In January of 2003, a BK-117 rescue helicopter was dispatched at night from Wellington to Masterton to collect a patient.

Quite clearly, this pilot made some mistakes, but when that resulted in a very close call, she never stopped flying the aircraft.

More detail of the story

The pilot had over 6000 hours of flying experience, but much of that had been in South Africa and the USA, with little experience in New Zealand.

She was new to the company and unfamiliar with the micro-climates around the Wellington region.

The minima for such a night flight required a ceiling of 2000 feet above ground level. A base of 3500 feet would not provide that clearance over the Rimutaka ranges.

She had attempted to add a margin to the day VFR minima for the route, by adding 1000 feet, but it was to prove not enough. She said in later interviews that her new policy when flying at night was to never go below the IFR minima for the route.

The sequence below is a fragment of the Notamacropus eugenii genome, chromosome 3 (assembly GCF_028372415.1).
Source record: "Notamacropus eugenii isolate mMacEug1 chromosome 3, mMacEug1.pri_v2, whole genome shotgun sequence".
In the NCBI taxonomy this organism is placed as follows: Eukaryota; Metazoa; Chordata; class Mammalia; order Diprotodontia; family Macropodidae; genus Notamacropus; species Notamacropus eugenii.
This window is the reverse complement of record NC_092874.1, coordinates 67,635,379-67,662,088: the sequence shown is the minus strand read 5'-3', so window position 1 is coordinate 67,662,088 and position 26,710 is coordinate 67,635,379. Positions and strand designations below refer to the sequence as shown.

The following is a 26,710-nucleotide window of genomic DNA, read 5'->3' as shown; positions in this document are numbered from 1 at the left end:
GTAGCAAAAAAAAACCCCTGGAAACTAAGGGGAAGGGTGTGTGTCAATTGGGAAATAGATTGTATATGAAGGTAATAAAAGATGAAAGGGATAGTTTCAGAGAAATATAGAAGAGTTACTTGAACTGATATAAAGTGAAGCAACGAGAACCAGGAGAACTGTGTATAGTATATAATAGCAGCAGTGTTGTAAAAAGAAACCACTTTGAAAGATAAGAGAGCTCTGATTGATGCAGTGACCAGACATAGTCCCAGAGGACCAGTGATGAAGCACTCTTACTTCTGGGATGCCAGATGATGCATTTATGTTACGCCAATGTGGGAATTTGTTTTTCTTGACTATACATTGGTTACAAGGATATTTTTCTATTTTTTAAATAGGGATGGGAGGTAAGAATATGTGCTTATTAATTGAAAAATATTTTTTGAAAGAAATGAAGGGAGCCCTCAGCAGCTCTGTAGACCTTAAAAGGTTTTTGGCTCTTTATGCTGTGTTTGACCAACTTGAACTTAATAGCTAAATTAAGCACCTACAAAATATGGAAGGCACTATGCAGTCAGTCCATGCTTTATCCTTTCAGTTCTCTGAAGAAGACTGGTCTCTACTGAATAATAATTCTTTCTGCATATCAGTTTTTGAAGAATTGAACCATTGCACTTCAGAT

As is inherent in these types of flight, there was a lot of pressure to get to the hospital quickly because someone’s life was in danger.

The organisation did not provide clear enough guidance for night flights, particularly by not setting minimum heights for night flights on regular routes.

While it is clear that the helicopter was placed in that position due to the mistakes that were made,  and that a large amount of luck became the difference between a survivable and non-survivable outcome, we would like you to focus on what happened after the impact and how the pilot continued to fly that helicopter until it could be safely landed nearly two hours later.

With a heavily damaged helicopter (in fact, she could not know how damaged it was), she recovered from an impact with trees, an unusual attitude in cloud, and damage to herself to get the helicopter back to level climbing flight and took it on to Masterton.